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Subdomains in DDD

Subdomains in DDD

In Domain-Driven Design (DDD), a subdomain represents a smaller, well-defined area of knowledge or responsibility within a larger domain. It can be further decomposed into even smaller subdomains if necessary, and should be cohesive with clear boundaries from other subdomains.

Here's an example:

Within the "online retail" domain, a subdomain could be "product management". This subdomain would be responsible for defining products, managing product data, and implementing product search functionality.

Types of subdomains

There are two main types of subdomains: supporting subdomains and generic subdomains.

Generic subdomain:

A generic subdomain is an area of the business that is important for operations but doesn't provide a competitive advantage. It typically includes generic, widely applicable functionalities that are necessary for the business to operate efficiently but are not unique to the business. While these functionalities are essential for many businesses, they are not the primary focus or differentiator.

Generic subdomains may be reusable on other projects.

Here are some examples of generic subdomains:

  • Authentication and Authorization
  • Payment processing
  • Messaging

Supporting subdomain:

Supporting subdomains are areas that provide auxiliary or supporting functions for the core domain. These subdomains often involve shared services, utilities, or common functionalities that multiple parts of the system can leverage.

These are some supporting subdomains in eCommerce:

  • Customer Support and Service
  • Payment Gateway Integration
  • Digital Marketing and Promotions

Benefits of using subdomains

There are several benefits to using subdomains in DDD:

  • Improved understanding and reduced complexity: By breaking down the domain into smaller pieces, it becomes easier for stakeholders to understand the overall problem space and the specific responsibilities of each subdomain.
  • Enables independent development and deployment: Subdomains can be developed and deployed independently, which can speed up the development process and reduce risk.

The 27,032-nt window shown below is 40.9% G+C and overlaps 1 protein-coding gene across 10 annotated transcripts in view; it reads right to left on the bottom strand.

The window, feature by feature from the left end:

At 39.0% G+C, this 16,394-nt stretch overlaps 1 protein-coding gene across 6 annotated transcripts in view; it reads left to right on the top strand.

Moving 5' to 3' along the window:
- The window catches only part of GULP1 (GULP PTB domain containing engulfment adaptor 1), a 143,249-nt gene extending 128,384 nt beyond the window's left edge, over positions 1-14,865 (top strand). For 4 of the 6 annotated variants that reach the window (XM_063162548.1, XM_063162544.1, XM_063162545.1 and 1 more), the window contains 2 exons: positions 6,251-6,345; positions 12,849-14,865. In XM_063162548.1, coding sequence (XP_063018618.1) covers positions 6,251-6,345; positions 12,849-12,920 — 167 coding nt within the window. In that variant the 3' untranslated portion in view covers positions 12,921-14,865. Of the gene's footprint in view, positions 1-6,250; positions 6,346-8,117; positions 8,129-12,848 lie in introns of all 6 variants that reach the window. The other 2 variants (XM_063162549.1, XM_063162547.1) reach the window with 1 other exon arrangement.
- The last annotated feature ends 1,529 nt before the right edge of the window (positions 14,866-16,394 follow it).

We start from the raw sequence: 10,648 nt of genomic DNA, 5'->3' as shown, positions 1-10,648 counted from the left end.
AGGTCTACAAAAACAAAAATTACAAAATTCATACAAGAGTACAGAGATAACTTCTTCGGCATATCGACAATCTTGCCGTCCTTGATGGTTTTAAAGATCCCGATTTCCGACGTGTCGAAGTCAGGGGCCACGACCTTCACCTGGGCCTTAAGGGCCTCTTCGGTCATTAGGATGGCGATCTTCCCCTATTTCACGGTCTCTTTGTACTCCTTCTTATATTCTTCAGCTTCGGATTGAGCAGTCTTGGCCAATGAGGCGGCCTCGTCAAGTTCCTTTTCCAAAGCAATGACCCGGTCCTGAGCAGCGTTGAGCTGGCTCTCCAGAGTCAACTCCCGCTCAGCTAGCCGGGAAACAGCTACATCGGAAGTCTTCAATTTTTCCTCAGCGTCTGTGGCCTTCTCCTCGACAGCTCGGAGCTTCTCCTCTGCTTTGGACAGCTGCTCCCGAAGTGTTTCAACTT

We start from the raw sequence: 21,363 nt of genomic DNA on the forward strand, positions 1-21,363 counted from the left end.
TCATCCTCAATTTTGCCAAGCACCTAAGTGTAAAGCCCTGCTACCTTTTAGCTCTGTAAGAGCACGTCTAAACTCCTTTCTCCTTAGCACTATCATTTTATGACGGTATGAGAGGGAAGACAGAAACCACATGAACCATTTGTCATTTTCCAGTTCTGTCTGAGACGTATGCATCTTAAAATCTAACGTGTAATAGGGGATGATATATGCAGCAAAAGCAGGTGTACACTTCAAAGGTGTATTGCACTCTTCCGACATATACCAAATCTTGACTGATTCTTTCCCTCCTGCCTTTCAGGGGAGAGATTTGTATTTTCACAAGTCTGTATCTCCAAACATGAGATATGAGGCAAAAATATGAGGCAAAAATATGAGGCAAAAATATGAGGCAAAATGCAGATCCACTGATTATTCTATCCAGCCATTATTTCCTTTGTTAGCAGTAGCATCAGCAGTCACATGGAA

• Promotes better communication: By using a shared vocabulary and ubiquitous language within each subdomain, teams can communicate more effectively and avoid misunderstandings.
  • Provides a framework for organizing and managing the domain: Subdomains provide a clear and structured way to organize the domain model, which can make it easier to maintain and evolve over time.

Defining and managing subdomains

Here are some key steps in defining and managing subdomains:

  1. Identify and define subdomains.

Analyze the domain model and identify areas of functionality that can be grouped together. Use techniques like EventStorming and ubiquitous language to ensure that everyone involved agrees on the boundaries of each subdomain.

  1. Establish clear boundaries between subdomains.

Define the specific responsibilities of each subdomain and avoid duplication of effort. Use bounded contexts to ensure that different parts of your application can work together without conflicting with each other.

  1. Choose the right type of domain or subdomain for each area of functionality.
  • Use the core domain for the most important and complex functionality.
  • Use supporting subdomains for functionality that is essential for the core subdomain to function.
  • Use generic subdomains for general-purpose functionality that can be reused across different projects.

By following these steps, you can define and manage subdomains effectively to improve the organization, maintainability, and scalability of your software applications.

References

  • Domain-Driven Design: Tackling Complexity in the Heart of Software by Eric Evans (Chapter 5: Subdomains)
  • Implementing Domain-Driven Design by Vaughn Vernon (Chapter 9: Subdomains)
  • Building Evolutionary Architectures: Support Constant Change by Neal Ford, Rebecca Parsons, Patrick Kua (Chapter 4: Decomposing Monoliths by Subdomain)
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